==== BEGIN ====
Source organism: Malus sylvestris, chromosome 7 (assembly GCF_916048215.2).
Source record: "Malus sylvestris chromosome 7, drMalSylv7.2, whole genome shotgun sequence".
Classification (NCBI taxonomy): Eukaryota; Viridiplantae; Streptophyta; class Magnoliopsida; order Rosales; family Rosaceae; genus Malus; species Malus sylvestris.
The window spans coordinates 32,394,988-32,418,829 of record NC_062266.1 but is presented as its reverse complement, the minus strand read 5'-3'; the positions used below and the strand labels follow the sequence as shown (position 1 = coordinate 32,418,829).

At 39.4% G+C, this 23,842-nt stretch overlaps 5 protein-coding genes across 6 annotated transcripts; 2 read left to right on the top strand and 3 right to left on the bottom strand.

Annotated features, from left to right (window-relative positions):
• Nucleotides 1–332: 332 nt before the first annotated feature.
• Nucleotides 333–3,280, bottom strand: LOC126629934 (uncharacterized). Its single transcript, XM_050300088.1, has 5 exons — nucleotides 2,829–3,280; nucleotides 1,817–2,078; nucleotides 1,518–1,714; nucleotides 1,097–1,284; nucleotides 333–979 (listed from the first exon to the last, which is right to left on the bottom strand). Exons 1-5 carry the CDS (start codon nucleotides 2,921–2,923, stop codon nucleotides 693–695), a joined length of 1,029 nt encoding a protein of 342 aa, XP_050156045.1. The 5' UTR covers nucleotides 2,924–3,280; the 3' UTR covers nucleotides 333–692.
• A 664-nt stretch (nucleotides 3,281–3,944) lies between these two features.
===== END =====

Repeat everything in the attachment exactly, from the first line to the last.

Source organism: Malus sylvestris, chromosome 7 (assembly GCF_916048215.2).
Source record: "Malus sylvestris chromosome 7, drMalSylv7.2, whole genome shotgun sequence".
Classification (NCBI taxonomy): Eukaryota; Viridiplantae; Streptophyta; class Magnoliopsida; order Rosales; family Rosaceae; genus Malus; species Malus sylvestris.
The window spans coordinates 32,394,988-32,418,829 of record NC_062266.1 but is presented as its reverse complement, the minus strand read 5'-3'; the positions used below and the strand labels follow the sequence as shown (position 1 = coordinate 32,418,829).

At 39.4% G+C, this 23,842-nt stretch overlaps 5 protein-coding genes across 6 annotated transcripts; 2 read left to right on the top strand and 3 right to left on the bottom strand.

Annotated features, from left to right (window-relative positions):
• Nucleotides 1–332: 332 nt before the first annotated feature.
• Nucleotides 333–3,280, bottom strand: LOC126629934 (uncharacterized). Its single transcript, XM_050300088.1, has 5 exons — nucleotides 2,829–3,280; nucleotides 1,817–2,078; nucleotides 1,518–1,714; nucleotides 1,097–1,284; nucleotides 333–979 (listed from the first exon to the last, which is right to left on the bottom strand). Exons 1-5 carry the CDS (start codon nucleotides 2,921–2,923, stop codon nucleotides 693–695), a joined length of 1,029 nt encoding a protein of 342 aa, XP_050156045.1. The 5' UTR covers nucleotides 2,924–3,280; the 3' UTR covers nucleotides 333–692.
• A 664-nt stretch (nucleotides 3,281–3,944) lies between these two features.